By Michiel Ultee, Laureate Biopharmaceutical Services
While much has been written about specific applications of single-use technologies (SUT) in biopharmaceutical production, the breadth of their involvement is sometimes overlooked. From the earliest thaws of frozen cells to the final filling of protein-product solutions, SUT are in widespread use. The reasons for this extensive adoption are numerous, ranging from faster turnaround times and lower capital and utility costs, to reduced opportunities for cross-contamination and hence need for cleaning validation. Taking a step back to view the broader picture from a historical perspective shows just how much SUT has crept into biopharmaceutical production in the past 25 years.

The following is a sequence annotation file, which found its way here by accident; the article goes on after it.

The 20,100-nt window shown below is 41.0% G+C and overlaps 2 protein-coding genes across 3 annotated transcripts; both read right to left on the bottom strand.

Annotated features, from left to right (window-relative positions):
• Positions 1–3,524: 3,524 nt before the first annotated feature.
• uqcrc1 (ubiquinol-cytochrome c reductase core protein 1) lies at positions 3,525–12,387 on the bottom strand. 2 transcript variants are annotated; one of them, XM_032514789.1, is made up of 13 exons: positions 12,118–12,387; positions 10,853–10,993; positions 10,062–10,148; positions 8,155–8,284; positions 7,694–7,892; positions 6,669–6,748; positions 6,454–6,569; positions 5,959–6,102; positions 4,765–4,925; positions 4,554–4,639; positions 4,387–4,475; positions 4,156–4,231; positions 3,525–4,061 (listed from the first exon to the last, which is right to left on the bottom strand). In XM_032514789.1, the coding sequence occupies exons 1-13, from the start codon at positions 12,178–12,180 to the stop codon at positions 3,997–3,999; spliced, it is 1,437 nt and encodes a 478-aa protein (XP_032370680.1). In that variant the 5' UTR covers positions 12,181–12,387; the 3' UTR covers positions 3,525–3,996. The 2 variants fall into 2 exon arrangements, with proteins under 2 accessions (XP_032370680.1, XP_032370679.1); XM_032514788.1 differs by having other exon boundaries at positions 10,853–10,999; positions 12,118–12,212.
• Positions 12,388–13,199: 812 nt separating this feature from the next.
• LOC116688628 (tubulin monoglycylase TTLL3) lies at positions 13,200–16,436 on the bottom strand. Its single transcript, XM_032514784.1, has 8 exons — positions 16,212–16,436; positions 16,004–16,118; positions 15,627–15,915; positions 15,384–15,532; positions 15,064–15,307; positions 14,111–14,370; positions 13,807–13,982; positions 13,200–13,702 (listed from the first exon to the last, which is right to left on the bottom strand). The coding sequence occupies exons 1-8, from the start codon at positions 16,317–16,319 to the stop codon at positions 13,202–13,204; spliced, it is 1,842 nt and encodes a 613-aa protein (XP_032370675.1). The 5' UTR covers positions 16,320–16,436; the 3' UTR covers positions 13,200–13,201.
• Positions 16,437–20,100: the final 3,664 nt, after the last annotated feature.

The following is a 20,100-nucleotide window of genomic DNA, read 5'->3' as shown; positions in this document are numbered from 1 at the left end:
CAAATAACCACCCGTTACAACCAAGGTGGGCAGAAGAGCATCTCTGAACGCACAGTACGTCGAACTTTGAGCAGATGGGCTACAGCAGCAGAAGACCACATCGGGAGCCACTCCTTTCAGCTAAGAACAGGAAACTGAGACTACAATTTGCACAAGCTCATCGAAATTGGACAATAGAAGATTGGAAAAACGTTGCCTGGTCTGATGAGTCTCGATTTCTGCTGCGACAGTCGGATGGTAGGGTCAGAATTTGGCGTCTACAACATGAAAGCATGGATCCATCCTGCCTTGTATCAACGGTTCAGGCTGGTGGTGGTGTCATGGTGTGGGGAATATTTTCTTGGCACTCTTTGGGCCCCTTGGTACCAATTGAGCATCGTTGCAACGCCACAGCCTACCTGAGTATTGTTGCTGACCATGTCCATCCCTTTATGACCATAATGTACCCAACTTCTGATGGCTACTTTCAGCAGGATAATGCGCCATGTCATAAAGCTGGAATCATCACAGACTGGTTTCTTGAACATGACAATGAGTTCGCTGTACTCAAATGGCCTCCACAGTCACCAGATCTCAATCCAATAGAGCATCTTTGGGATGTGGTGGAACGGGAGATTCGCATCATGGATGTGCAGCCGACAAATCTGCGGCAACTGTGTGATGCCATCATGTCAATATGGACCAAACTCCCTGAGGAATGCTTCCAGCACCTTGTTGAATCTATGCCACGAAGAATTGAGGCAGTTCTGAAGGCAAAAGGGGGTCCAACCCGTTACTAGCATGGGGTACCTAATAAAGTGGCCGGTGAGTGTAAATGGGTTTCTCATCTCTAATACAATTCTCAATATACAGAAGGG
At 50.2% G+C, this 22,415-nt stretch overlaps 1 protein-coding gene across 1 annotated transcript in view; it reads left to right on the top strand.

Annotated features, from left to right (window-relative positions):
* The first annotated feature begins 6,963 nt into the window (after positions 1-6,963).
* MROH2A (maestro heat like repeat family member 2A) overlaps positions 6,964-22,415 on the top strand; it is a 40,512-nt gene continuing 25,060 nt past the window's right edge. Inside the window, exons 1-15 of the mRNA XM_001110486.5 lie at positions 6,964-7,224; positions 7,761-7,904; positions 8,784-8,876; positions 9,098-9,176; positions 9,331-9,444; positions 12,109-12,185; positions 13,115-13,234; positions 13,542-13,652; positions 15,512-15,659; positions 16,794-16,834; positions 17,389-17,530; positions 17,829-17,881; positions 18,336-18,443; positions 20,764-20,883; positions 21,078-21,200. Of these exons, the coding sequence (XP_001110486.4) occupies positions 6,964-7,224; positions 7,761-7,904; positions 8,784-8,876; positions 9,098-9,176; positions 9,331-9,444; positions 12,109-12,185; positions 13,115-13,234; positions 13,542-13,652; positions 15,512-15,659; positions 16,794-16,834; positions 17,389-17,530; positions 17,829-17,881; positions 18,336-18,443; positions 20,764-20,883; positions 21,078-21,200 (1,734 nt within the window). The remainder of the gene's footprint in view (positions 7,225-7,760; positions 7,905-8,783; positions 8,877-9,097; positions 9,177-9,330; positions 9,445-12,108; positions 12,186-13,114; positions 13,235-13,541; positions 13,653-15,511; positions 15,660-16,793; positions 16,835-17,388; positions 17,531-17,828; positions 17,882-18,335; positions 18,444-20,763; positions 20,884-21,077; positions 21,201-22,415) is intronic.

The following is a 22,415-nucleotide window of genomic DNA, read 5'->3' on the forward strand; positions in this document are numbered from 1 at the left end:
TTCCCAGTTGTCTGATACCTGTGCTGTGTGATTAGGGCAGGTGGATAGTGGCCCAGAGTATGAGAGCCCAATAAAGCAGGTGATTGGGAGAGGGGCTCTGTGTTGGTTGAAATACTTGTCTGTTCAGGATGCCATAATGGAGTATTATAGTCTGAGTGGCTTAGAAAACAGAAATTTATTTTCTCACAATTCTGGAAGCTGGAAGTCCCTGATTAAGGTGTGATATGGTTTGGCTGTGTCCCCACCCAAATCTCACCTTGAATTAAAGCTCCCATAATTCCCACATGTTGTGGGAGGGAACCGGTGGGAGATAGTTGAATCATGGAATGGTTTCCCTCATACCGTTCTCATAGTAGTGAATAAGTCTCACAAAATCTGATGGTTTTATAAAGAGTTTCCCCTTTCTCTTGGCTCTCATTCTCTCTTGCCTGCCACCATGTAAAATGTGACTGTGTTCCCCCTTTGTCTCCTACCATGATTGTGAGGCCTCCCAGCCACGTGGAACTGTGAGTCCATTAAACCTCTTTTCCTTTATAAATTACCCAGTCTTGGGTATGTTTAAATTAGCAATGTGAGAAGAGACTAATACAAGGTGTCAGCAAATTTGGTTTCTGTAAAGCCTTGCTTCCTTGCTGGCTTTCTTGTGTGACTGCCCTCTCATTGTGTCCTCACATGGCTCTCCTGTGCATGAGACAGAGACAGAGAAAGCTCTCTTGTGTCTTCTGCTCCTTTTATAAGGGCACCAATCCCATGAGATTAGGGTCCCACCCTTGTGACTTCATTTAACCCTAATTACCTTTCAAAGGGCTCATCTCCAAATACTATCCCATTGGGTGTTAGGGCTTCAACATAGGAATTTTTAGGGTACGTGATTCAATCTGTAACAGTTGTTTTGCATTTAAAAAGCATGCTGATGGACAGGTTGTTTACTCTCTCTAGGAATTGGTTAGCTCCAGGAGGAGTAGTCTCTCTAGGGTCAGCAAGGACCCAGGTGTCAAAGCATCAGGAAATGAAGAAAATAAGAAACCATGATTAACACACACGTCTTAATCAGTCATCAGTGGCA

In the distant past cell cultures were performed in sterilized glass vessels, but these were displaced by disposable plastic bottles and flasks more than 20 years ago. Similarly, pipettes and other liquid dispensing equipment become largely single use, saving the effort and time needed for cleaning and sterilization. The next step, the bioreactor, was traditionally occupied by glass and stainless steel vessels. In the past decade, however, plastic has made major inroads into this hard-material turf. Use of multi-laminate sterile bags, either with impellers or an external rocker-type platform (i.e., Wave-type bioreactors) for mixing of the cell culture, has allowed growth of cells in what heretofore had been glass or stainless vessels.
While most production cell lines will grow well in plastic bags, there have been some exceptions. These have sometimes been traced to a necessary media component being removed by adsorption to the plastic, such as the well-known issue of cholesterol adsorption onto plastic bags preventing growth of NS0 cell lines requiring this lipid nutrient.